On my Web site,, you'll find a link to a calculator that can help you create your 50/30/20 budget. But here are some theoretical examples to give you an idea how this might work.

Jamal is fresh out of college with an after-tax income of $3,000 a month. He has a minimum student loan payment of $200, his employer-subsidized health insurance costs him $75, his bus pass to work costs him $100 and groceries set him back $225. So far, his must-have expenses add up to $600 a month, so he should spend no more than $900 a month on rent and utilities if he wants his must-haves to equal no more than 50 percent of his after-tax income.

Under the 50/30/20 plan, he'd have $900 a month to spend on eating out, clothes, vacations and other wants. The remaining $600 should be earmarked for retirement savings and debt payoff. Since Jamal has no other debt and his student loan rates are low, the entire $600 can be devoted to savings.

Maxwell and Minnie are in a whole different boat. They bring home a lot more—their combined after-tax income is $8,000 a month—but they have more bills, including a mortgage ($2,400, including taxes and insurance), credit card bills ($150 minimum payment) and a car loan ($400), as well as more insurance needs (life and disability coverage that costs $300 a month, as well as health insurance that costs about the same). They spend another $450 on basic groceries and utilities (lights, water, gas, sewer), bringing their must-haves to the 50 percent mark of $4,000. They spend $2,400 on their wants—everything from their cable TV subscription to holiday presents—and the remaining $1,600 is split between retirement savings and extra payments against the credit card debt.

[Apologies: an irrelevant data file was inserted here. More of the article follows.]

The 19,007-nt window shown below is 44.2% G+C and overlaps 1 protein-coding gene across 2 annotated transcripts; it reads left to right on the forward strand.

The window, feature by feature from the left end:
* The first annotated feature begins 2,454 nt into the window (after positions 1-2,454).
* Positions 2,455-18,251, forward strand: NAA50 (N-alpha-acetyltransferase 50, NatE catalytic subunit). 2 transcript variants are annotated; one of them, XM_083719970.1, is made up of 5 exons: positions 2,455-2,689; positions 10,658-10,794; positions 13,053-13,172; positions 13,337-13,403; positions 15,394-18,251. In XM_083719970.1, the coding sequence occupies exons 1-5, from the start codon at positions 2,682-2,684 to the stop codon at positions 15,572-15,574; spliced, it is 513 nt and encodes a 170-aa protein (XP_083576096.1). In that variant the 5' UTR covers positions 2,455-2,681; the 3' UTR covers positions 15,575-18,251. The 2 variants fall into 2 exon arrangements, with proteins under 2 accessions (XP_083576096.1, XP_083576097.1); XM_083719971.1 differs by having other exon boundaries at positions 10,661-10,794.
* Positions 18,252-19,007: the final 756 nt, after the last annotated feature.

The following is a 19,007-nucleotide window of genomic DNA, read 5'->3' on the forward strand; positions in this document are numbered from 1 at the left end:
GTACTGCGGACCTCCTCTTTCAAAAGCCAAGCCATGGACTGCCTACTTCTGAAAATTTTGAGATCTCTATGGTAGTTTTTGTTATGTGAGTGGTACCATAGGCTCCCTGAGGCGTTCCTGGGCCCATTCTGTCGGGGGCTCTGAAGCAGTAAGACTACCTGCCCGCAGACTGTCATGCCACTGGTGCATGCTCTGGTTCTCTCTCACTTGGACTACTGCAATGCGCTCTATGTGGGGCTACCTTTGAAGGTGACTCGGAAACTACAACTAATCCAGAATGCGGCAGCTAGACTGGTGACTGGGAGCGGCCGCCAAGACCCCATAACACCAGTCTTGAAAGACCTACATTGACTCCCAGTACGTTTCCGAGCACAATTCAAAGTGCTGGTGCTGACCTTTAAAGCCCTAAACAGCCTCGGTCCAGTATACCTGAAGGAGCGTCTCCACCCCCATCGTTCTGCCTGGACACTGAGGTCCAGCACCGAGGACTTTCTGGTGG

Now let's change the scenario a bit. Let's say Max and Min didn't know about the 50/30/20 plan. They just signed a $450-a-month lease on a new car and bought smartphones that lock them into a two-year contract at $150 a month, bringing their must-haves to about 58 percent of their income.

There isn't much wiggle room in their other must-have expenses. They may be able to bring down their food and utility expenses a bit, but not enough to compensate for the $600 in additional costs to which they've committed themselves.

On the car lease, they're pretty much stuck. It's tough to get out of one of those without a serious black mark on your credit. Max and Min could back out of the cell phone deal and pay the early termination fees, which as of this writing range from $150 to $350 per phone. When money is really tight, that can be the best of bad options, since returning to basic phone service or a prepaid plan can save you enough to offset the fee within a few months. But Max and Min might decide the phone service is something they want to keep.

Excerpted from The 10 Commandments of Money: Survive and Thrive in the New Economy by Liz Pulliam Weston